Oleuropein and rutin protect against 6-OHDA-induced neurotoxicity in PC12 cells. - GreenMedInfo Summary
Oleuropein and rutin protect against 6-OHDA-induced neurotoxicity in PC12 cells through modulation of mitochondrial function and unfolded protein response.
Interdiscip Toxicol. 2017 Dec ;10(4):129-141. Epub 2018 Mar 1. PMID: 30147420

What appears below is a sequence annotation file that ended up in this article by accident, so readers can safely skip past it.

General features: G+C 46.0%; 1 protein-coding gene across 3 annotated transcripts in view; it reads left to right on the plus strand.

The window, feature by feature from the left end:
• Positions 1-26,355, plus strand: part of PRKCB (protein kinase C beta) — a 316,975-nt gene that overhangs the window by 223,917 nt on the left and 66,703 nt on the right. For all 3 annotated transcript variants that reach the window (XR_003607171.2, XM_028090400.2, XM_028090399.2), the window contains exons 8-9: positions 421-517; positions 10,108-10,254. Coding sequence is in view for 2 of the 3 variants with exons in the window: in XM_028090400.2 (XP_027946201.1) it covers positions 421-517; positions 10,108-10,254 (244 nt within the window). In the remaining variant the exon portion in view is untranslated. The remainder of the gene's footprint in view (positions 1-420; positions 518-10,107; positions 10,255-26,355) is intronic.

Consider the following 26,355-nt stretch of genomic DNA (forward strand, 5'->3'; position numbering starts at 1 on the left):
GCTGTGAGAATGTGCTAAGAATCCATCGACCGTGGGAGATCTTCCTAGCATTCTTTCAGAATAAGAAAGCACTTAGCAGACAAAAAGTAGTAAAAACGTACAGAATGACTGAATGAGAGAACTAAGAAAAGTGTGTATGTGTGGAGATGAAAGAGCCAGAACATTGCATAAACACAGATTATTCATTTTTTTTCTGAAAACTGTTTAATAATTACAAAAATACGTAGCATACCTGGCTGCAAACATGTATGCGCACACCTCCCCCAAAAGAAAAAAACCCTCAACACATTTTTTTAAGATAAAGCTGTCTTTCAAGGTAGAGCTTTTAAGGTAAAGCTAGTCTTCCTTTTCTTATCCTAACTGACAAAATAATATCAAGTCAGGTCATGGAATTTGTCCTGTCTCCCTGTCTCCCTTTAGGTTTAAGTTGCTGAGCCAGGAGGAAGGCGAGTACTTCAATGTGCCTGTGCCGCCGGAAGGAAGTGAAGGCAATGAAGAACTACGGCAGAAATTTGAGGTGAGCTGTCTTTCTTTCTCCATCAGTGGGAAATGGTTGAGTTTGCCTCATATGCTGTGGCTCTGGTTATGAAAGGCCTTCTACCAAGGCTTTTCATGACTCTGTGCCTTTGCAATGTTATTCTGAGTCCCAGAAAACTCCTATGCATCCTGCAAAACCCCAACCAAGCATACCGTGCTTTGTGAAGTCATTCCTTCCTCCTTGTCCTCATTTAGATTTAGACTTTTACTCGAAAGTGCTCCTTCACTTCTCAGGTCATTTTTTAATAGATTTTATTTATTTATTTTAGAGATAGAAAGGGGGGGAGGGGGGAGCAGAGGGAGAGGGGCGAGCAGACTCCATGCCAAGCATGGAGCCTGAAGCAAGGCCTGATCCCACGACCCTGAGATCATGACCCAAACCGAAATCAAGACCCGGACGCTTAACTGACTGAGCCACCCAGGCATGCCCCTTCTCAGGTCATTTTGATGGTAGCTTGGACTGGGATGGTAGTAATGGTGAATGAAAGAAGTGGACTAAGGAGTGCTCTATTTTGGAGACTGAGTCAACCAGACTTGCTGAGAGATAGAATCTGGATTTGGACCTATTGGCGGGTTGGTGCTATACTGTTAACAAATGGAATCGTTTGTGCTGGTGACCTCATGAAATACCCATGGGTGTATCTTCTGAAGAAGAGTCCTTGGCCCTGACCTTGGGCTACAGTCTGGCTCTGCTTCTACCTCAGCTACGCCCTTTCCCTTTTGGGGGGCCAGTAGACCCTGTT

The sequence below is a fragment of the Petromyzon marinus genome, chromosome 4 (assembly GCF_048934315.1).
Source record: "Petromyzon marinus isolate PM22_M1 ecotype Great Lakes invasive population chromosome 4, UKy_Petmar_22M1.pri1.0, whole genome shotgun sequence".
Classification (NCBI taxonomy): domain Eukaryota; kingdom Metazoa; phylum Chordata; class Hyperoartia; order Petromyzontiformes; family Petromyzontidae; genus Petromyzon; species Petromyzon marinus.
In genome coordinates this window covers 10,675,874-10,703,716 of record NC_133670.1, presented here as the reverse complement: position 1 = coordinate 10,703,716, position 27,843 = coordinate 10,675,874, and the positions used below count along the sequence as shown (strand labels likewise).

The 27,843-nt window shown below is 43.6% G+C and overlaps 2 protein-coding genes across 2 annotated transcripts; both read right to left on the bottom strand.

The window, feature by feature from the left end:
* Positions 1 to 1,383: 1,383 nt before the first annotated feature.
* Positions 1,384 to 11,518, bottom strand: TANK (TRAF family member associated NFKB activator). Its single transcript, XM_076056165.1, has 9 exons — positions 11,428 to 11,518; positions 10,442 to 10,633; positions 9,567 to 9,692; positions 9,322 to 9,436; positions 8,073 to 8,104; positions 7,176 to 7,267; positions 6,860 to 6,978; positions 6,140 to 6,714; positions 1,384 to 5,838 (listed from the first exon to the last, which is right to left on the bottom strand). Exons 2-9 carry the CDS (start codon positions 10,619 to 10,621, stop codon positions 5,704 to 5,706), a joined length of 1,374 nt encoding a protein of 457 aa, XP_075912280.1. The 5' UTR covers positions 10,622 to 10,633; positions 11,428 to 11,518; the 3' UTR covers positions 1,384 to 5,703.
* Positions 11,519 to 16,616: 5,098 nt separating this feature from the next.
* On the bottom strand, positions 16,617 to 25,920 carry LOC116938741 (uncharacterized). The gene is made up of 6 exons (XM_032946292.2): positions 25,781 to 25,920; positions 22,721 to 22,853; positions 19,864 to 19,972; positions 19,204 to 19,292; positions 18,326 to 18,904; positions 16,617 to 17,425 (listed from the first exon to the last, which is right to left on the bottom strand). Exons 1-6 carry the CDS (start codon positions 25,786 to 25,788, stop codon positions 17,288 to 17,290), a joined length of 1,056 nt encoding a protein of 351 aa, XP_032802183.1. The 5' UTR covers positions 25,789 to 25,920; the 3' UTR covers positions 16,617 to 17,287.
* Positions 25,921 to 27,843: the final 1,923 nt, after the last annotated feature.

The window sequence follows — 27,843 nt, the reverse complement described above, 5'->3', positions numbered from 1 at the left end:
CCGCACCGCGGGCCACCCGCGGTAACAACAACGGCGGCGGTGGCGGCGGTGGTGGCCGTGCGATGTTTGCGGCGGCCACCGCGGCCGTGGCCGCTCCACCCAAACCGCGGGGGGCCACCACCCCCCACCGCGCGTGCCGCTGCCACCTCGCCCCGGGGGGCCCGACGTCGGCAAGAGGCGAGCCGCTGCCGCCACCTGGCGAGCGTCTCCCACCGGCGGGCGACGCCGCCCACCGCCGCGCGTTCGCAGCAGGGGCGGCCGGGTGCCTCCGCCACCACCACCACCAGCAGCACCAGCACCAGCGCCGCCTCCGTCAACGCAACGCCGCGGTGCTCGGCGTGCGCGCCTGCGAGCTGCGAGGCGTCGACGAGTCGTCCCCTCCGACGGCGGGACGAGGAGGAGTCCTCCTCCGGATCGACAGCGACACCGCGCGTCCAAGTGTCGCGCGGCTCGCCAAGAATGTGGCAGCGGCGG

Parkinson's disease (PD) is a highly prevalent neurodegenerative disorder, often associated with oxidative stress-induced transcriptional changes in dopaminergic neurons. Phenolic antioxidants, oleuropein (OLE) and rutin (RUT) have attracted a great interest due to their potential to counteract oxidative protein aggregation and toxicity. This study aimed at examining the effects of OLE and RUT against 6-OHDA-induced stress response in rat pheochromocytoma cells. When differentiated PC12 cells were exposed to oxidative stress composer 6-OHDA (100μM, 8 h), a decreased mitochondrial membrane potential (ΔΨm) was observed along with a significant loss of cell viability and apoptotic nuclear changes. Exposure to 6-OHDA resulted in unfolded protein response (UPR) in differentiated PC12 cells as evidenced by an increased level of endoplasmic reticulum (ER)-localized transmembrane signal transducer IRE1α, adaptive response proteins ATF-4 and proapoptotic transcription factor CHOP. OLE or RUT pretreatment (24 h) at low doses (1-50 μM) protected the differentiated PC12 cells from 6-OHDA-induced cytotoxicity as assessed by increased viability, improved ΔΨm and inhibited apoptosis, whereas relatively high doses of OLE or RUT (>50μM) inhibited cell growth and proliferation, indicating a typical hormetic effect. In hormetic doses, OLE and RUT up-regulated 6-OHDA-induced increase in IRE1α, ATF-4 and inhibited CHOP, PERK, BIP and PDI. 6-OHDA-activated XBP1 splicing was also inhibited by OLE or RUT. The presented results suggest that neuroprotection against 6-OHDA-induced oxidative toxicity may be attributable to neurohormetic effects of OLE or RUT at low doses through regulating mitochondrial functions, controlling persistent protein misfolding, activating and/or amplificating the adaptive response-related signaling pathways, leading to UPR prosurvival output.